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Northern Prairie Wildlife Research Center

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Forest and Rangeland Birds of the United States

Natural History and Habitat Use

Bank Swallow -- Riparia riparia


RANGE: Breeds from western and central Alaska and central Yukon to central Quebec and southern Labrador, south to southern California, western Nevada, southern New Mexico, southern Texas, northern Alabama, eastern Virginia, and casually, northwestern North Carolina and south-central South Carolina. Winters in South America.

STATUS: Locally common; population is declining over parts of its range.

HABITAT: Prefers grasslands and cultivated fields but uses a variety of open habitats, usually near water and suitable nest sites. Nests in riverbanks, borrow pits, gravel pits, road cuts, sand banks and other exposed banks of sand, gravel or clay.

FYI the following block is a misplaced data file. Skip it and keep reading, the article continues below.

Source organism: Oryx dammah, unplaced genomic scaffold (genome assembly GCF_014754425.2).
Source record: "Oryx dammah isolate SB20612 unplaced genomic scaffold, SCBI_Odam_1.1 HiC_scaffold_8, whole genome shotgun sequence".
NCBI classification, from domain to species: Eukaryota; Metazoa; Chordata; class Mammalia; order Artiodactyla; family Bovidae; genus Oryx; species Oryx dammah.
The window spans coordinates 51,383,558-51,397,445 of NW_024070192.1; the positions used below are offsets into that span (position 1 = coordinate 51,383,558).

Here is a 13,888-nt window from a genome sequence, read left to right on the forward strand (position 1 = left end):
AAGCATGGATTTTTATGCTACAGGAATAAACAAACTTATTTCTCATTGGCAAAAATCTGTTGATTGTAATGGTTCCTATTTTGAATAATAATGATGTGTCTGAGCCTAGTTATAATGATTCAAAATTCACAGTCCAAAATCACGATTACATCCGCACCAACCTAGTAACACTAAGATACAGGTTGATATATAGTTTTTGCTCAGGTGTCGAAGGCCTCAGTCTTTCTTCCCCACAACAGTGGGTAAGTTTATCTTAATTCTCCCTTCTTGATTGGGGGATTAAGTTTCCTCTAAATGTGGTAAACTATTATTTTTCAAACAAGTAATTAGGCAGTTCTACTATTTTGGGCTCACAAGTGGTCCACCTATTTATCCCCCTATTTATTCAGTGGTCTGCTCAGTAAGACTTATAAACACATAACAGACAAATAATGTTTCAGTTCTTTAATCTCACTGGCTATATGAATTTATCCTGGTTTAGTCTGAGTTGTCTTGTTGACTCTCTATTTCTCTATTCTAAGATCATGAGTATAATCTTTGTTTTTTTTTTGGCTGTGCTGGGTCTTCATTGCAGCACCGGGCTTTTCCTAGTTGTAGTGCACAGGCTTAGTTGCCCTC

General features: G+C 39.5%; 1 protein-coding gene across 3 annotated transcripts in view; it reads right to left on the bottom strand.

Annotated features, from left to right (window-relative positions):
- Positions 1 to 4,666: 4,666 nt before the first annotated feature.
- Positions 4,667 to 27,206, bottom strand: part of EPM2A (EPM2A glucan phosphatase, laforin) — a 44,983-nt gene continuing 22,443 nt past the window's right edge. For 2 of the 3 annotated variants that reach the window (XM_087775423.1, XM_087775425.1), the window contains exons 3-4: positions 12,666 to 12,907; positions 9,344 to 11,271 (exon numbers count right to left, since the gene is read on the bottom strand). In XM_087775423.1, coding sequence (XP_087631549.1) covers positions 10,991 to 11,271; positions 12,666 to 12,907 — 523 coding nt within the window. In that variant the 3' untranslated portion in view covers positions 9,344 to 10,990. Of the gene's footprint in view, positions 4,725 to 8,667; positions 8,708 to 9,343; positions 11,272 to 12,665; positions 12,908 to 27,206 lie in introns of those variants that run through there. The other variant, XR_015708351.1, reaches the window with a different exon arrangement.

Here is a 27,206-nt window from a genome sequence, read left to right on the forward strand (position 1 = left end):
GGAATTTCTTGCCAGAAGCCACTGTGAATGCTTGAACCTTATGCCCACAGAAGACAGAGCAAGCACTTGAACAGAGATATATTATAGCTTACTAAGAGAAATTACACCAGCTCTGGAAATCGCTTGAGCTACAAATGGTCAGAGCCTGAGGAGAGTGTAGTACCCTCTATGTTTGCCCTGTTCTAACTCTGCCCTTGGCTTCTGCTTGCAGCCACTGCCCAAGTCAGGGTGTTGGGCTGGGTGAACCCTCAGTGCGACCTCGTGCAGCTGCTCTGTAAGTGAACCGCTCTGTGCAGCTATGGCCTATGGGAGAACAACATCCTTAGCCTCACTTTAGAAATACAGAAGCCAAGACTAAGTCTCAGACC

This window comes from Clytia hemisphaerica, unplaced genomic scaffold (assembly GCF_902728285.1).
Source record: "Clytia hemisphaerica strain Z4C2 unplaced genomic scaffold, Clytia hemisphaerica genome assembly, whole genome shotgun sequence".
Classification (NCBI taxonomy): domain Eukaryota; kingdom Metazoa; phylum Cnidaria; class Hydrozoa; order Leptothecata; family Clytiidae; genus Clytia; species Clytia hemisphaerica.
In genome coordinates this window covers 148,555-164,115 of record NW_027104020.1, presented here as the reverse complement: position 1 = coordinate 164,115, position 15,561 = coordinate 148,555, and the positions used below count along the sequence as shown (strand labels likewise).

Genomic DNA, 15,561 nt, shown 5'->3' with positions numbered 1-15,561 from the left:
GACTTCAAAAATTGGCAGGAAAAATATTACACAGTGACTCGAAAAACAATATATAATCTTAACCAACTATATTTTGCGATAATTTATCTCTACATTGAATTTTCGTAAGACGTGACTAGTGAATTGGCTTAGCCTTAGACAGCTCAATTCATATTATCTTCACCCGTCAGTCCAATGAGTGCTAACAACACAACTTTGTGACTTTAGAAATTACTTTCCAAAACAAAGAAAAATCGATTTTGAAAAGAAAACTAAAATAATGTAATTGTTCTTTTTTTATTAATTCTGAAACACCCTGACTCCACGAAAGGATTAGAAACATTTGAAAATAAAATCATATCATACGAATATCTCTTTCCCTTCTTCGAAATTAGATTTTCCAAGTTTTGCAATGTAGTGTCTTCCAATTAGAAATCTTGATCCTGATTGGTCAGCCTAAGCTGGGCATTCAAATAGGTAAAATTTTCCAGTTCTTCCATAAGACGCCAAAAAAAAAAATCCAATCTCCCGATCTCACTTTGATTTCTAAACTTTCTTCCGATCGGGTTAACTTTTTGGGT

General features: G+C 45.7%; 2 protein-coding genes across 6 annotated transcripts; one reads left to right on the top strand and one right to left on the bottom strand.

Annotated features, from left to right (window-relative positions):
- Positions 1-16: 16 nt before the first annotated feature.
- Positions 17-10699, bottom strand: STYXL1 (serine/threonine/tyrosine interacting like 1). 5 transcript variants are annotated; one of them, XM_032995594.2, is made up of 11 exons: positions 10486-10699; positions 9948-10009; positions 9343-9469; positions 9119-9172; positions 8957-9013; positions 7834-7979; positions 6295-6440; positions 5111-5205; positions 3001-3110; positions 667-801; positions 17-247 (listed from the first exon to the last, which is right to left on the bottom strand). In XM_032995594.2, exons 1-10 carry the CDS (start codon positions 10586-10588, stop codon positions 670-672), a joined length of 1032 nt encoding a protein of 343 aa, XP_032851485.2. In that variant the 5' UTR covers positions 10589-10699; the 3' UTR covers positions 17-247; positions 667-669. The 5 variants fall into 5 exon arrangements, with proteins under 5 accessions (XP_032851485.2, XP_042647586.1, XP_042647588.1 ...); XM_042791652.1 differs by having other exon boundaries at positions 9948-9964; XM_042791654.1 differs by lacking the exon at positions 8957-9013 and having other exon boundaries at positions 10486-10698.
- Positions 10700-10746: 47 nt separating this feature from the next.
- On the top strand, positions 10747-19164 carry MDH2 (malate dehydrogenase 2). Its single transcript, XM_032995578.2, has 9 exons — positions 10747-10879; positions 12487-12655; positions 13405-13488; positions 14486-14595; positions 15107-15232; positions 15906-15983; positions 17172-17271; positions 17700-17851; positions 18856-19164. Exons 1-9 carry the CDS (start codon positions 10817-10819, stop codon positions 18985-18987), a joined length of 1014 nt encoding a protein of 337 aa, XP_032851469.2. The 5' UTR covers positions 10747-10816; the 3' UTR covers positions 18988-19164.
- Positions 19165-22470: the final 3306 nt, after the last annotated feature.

SPECIAL HABITAT REQUIREMENTS: Vertical banks of sand, gravel, or clay in an open habitat, preferably near lakes, ponds, or marshes.

NEST: Excavates a burrow near the top of a vertical bank (or repairs an existing burrow) ranging from 9 inches to 6 feet, but generally about 2 feet, in length. Forms dense colonies, with up to several hundred nests in a bank.

FOOD: Catches primarily flies while flying over water or grasslands, especially pastures.

REFERENCES: Allen 1933, Beal 1918, Beyer 1938, DeGraff et al. 1980, Forbush and May 1955, Johnsgard 1979, Peterson 1955, Tate and Tate 1982.


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